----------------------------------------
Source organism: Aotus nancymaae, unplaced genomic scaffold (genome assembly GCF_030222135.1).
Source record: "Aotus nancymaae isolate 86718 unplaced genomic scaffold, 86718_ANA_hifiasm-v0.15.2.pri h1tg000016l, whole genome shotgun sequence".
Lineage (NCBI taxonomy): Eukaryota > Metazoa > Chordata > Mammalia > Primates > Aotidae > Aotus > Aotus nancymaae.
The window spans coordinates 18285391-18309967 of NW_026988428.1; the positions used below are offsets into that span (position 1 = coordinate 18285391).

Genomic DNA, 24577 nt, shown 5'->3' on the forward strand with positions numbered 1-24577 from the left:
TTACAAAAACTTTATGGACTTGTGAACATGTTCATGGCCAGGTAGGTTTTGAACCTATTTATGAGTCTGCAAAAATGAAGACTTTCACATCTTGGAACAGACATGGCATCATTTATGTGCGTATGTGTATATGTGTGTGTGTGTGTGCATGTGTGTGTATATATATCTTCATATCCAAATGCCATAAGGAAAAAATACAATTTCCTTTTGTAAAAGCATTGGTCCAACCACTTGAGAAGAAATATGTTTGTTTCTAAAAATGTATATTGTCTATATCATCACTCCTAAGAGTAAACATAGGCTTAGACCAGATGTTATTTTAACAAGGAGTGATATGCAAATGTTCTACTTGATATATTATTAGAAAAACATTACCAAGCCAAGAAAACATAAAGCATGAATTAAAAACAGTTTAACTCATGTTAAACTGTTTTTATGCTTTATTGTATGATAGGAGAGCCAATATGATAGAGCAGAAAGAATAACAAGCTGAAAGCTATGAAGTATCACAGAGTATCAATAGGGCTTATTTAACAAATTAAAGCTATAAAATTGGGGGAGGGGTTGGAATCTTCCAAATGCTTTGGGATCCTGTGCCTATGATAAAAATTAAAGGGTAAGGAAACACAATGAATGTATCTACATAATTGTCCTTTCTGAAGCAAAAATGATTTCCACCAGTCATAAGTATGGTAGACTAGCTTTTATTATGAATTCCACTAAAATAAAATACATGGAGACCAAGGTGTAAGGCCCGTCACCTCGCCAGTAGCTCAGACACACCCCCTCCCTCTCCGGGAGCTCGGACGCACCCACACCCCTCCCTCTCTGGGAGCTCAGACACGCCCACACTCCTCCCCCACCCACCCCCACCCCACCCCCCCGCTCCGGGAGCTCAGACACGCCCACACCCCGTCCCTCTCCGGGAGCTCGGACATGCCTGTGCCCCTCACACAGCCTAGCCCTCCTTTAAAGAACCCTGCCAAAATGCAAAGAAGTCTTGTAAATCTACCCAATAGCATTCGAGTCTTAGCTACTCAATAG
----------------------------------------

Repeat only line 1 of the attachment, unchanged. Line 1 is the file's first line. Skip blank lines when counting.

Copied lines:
Source organism: Aotus nancymaae, unplaced genomic scaffold (genome assembly GCF_030222135.1).